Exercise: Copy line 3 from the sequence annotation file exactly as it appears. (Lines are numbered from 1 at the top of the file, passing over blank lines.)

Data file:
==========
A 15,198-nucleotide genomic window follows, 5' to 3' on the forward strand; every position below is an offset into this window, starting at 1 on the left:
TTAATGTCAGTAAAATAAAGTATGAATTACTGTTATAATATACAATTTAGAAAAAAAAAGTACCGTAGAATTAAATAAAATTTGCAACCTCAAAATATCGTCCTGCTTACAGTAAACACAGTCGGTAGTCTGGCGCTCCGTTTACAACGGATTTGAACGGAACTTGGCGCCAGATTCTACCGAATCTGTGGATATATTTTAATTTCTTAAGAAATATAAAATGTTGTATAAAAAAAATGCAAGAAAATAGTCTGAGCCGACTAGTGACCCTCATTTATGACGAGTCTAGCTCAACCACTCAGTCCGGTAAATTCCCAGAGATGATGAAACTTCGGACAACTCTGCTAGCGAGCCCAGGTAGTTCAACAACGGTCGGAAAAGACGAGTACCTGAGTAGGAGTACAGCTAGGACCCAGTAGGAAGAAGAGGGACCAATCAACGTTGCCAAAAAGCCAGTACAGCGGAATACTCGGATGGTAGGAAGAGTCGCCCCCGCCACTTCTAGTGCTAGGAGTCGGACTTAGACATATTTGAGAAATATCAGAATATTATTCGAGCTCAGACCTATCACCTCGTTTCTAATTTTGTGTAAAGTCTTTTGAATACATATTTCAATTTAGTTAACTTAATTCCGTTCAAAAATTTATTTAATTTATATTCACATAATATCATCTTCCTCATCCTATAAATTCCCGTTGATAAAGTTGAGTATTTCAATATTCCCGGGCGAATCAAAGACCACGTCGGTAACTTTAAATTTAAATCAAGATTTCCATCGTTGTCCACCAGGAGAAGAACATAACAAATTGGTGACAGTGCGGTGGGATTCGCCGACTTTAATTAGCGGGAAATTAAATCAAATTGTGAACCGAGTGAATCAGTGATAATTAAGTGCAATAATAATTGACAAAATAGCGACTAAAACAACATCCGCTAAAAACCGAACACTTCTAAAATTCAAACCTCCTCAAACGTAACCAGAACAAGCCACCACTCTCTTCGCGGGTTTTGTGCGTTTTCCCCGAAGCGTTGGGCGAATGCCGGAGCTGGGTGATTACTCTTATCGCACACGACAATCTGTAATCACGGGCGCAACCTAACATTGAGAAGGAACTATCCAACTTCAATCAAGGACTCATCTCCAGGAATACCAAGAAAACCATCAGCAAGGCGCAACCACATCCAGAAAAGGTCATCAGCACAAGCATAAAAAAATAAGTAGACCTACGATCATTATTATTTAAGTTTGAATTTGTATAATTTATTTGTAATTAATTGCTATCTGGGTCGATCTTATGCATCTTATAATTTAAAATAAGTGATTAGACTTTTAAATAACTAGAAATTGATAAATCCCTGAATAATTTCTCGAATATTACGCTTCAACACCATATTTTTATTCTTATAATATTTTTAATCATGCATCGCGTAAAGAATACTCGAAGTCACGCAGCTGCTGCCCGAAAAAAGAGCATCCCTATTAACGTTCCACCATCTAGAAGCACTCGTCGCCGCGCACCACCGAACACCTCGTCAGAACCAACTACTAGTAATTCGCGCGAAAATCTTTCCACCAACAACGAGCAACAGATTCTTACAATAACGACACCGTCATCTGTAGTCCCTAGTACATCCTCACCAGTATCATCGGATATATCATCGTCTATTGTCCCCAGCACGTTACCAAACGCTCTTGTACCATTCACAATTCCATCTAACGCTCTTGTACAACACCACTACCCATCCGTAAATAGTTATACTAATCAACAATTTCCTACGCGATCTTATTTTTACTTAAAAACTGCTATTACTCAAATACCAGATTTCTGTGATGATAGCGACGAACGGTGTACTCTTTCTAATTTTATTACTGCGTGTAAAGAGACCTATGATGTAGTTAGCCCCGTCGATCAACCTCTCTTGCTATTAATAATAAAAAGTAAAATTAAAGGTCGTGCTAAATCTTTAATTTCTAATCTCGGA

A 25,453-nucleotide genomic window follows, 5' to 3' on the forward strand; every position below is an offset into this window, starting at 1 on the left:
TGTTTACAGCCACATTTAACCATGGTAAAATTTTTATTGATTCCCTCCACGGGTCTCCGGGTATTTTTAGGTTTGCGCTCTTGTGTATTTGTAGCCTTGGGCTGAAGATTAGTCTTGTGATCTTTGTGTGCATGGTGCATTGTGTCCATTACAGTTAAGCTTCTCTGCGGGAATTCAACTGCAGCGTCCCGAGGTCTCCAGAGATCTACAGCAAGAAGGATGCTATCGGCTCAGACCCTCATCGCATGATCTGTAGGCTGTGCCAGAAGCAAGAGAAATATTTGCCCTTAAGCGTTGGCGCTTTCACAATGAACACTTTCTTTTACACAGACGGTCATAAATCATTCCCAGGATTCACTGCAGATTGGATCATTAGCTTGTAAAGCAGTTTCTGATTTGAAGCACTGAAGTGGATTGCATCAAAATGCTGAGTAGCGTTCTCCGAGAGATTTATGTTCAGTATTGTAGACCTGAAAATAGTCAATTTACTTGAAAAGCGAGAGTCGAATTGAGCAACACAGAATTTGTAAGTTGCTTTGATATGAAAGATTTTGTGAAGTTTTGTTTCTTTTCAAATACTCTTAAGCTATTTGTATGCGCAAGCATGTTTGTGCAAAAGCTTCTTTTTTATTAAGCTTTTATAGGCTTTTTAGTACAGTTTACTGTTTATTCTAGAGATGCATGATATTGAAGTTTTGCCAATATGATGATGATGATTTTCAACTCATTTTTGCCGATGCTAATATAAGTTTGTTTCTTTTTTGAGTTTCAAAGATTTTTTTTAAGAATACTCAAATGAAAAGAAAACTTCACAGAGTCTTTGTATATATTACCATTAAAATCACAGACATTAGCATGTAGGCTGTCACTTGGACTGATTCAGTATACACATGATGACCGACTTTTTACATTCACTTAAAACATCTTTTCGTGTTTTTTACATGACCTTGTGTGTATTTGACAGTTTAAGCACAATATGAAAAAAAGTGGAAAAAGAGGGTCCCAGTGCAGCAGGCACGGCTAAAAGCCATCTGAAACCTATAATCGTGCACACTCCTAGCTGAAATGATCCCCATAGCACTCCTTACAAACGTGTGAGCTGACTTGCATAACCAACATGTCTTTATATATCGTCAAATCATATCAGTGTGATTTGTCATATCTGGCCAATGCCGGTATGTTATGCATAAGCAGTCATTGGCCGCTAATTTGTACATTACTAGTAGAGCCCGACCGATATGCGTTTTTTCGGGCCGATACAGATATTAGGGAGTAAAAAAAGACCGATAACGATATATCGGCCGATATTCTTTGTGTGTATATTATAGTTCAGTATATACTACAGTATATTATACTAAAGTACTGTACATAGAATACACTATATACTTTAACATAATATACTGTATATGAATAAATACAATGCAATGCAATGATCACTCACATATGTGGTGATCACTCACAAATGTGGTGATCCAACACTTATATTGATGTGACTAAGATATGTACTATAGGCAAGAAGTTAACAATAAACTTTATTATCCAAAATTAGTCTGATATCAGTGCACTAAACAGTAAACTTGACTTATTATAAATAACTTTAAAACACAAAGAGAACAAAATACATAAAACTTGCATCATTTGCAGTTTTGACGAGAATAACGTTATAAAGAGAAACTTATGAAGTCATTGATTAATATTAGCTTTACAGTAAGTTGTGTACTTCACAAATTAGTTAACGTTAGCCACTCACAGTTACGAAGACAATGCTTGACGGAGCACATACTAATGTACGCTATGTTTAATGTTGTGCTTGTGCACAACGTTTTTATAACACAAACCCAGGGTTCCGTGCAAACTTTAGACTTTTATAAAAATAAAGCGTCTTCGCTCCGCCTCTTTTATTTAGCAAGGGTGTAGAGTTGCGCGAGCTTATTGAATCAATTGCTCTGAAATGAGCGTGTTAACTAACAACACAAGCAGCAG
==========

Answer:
A 25,453-nucleotide genomic window follows, 5' to 3' on the forward strand; every position below is an offset into this window, starting at 1 on the left: